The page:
friendly, kind, quiet, and often endowed with an attractive appearance
The mind or intellect motivates these folk. They can give form to ideas
and transform them into concepts. The first two rays deal with the intangible,
but a third ray subject will resolve such abstractions into tangible
realities. Practical in all things, with a good aesthetic appreciation
of quality, they consider intelligence a virtue and manifestation a
necessity. They are good at discriminating and formulating their own
opinions, hold things connected with the senses in high regard, and
have keen perceptions. Happiness is important to these subjects, whether
through the ordinary pursuits of pleasure or education and knowledge.
They like doing things with others, enjoy discussion and deliberation,
sport, games and art. Because of a deep urge for outside stimulation,
such folk need the company of others similar to themselves and, as they
are very tactful and diplomatic, they make good advisers and organisers.
These subjects are motivated by a deep sense of harmony in all things.
They act as the link between the separateness of things, creating unity
and making all things equal by bridging apparent barriers. This harmonising
effect comes from the inside, acting outwards, and is therefore totally
selfless. Consequently, such subjects are opposed to selfishness and
hold true brotherhood of man as their highest ideal. They are adept
at co-ordinating various projects and, being able to see a common denominator
in opposing people or ideals, have a good understanding of these paradoxes.
Although they can take pleasure from this ability to see things from
another's point of view, it can also lead to painful and disturbing
experiences. They enjoy become involved with a lot of people, but are
very aware of how others see them; this leads them to give only what
they receive. These folk are easygoing, preferring to give way rather
than upset a peaceful atmosphere.
These subjects are motivated by a strong yearning to discover the ultimate
truth, a goal they continually pursue. Because they use every part of
themselves in this quest they may appear cold and unemotional. Errors
which another would ignore are noticed by these folk whose emotions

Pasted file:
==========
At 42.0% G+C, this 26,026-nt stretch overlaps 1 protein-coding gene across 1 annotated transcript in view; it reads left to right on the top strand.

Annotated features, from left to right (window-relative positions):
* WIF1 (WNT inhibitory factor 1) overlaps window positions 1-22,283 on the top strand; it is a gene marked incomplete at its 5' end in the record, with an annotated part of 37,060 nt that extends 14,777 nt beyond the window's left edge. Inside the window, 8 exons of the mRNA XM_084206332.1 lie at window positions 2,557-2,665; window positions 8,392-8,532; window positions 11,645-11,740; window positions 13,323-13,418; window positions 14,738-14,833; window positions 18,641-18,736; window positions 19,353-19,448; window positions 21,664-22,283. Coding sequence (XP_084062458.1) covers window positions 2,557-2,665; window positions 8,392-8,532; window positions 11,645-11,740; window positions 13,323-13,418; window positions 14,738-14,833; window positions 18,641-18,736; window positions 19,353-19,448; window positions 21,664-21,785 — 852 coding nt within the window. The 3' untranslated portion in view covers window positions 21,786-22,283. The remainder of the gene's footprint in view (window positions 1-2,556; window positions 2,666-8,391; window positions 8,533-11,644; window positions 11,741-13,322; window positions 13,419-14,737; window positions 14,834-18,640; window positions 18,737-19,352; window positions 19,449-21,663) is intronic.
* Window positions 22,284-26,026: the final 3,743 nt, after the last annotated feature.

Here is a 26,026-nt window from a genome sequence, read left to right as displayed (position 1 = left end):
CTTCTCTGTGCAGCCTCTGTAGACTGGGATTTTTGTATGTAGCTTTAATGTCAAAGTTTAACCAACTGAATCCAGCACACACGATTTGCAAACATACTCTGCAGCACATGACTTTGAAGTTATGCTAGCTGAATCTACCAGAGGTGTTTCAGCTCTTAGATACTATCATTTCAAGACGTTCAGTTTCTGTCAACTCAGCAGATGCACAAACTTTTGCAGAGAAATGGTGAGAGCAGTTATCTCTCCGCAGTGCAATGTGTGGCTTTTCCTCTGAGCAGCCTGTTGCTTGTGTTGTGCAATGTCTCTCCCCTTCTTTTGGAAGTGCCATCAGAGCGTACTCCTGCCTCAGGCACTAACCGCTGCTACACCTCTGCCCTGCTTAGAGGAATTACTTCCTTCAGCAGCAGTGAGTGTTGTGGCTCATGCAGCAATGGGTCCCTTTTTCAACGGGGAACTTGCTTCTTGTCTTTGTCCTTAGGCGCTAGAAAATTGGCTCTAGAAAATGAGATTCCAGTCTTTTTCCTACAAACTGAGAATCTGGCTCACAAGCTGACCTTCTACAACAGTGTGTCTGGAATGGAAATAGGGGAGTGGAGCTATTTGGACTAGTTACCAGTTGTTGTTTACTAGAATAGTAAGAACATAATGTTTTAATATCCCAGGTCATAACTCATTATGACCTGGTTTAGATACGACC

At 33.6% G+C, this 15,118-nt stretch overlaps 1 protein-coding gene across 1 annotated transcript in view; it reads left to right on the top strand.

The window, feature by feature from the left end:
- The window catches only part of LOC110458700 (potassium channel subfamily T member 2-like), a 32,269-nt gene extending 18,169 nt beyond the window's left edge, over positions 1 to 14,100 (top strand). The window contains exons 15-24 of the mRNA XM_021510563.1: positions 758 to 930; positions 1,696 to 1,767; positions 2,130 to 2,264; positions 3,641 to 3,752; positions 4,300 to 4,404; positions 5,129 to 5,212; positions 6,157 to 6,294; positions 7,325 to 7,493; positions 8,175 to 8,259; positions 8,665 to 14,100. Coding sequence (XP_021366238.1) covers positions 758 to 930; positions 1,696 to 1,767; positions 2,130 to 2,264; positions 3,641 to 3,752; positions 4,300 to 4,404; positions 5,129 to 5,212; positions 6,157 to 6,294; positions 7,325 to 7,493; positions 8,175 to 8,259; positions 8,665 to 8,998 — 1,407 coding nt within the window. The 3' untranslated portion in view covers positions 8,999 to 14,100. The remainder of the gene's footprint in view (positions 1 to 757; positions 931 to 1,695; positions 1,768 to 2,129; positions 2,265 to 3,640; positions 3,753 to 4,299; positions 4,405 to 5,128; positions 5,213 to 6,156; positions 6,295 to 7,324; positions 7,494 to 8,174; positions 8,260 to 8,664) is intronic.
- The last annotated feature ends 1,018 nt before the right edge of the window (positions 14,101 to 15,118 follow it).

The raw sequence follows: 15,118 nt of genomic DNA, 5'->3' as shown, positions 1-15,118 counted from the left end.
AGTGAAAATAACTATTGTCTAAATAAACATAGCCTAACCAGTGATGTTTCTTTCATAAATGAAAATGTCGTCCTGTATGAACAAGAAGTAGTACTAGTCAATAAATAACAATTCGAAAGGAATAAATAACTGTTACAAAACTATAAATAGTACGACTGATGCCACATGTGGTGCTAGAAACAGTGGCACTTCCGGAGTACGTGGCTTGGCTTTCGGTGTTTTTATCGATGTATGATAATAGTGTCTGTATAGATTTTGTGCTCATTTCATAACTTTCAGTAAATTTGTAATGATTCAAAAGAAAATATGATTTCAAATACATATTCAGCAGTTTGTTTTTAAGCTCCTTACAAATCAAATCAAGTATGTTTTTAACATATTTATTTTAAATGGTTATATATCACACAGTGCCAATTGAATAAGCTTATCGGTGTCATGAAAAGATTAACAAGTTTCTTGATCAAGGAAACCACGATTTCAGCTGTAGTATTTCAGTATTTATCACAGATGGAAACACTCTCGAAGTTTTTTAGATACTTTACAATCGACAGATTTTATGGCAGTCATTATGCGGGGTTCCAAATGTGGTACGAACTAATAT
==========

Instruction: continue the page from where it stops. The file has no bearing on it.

are channelled into the uplifting spiritual pursuit for higher truth.
Their interest in searching out the truth gives such subjects the inquisitiveness
to find answers to everything. They must know how things work and how
things are in precise detail and, being naturally meticulous, they expect
absolute perfection in everything. Associates, social or otherwise,
are firmly placed in their correct positions, and great value is laid
on correct methods and manners. Such folk are always prepared well in
advance for any eventuality. And, in their personal affairs, are good
at holding a stable, objective viewpoint in any situation which may
These subjects are motivated by a deep and intense devotion to high
ideals, accompanied by a longing for absorption into eternal bliss.
Intensely emotional, they act mainly on faith which they trust far more
than logic. They are very persistent and cannot be deterred from following
their own path and any kind of sacrifice is seen only as a steppingstone
towards their aspirations. Deep involvement, loss of self-identity and
single-minded idealism keep them solidly fixed on far distant goals.
Unfortunately, they may appear gullible and meek to others and often
suffer as a result. They are devoted and loyal to their friends, easily
become emotionally involved in relationships and are quite often hurt.
Consequently, such subjects sometimes assume a brash facade which barely
covers their inner lack of peace and security.
A need to materialise on earth all that exists above, by making realities
out of other men's dreams, motivates these subjects. Therefore, they
act as they think, feel and will. They are extremely aware of the separateness
of each thing, and function naturally as a complete, self-sufficient
unity. This makes them very independent and earthy with the capacity
to do without other people entirely. This independence, unlike the first
ray subject's freedom from restrictions, indicates complete attachment
to material surroundings. Through their unity of being and detachment
from others they can become self-centred and find it difficult not to
use other people for their own purposes. They are materially minded
and sow seeds solely that they can gather the fruit - always expecting
a return from their investment and favours. These subjects have to be
the dominant in their relationships with others and may develop a tendency
to treat everybody as either possessions or servants.
So, from this broad outline it can be seen that a study of the rays
may be considered as an extension of astrology. Both help us to gain
a better understanding of others - and ourselves.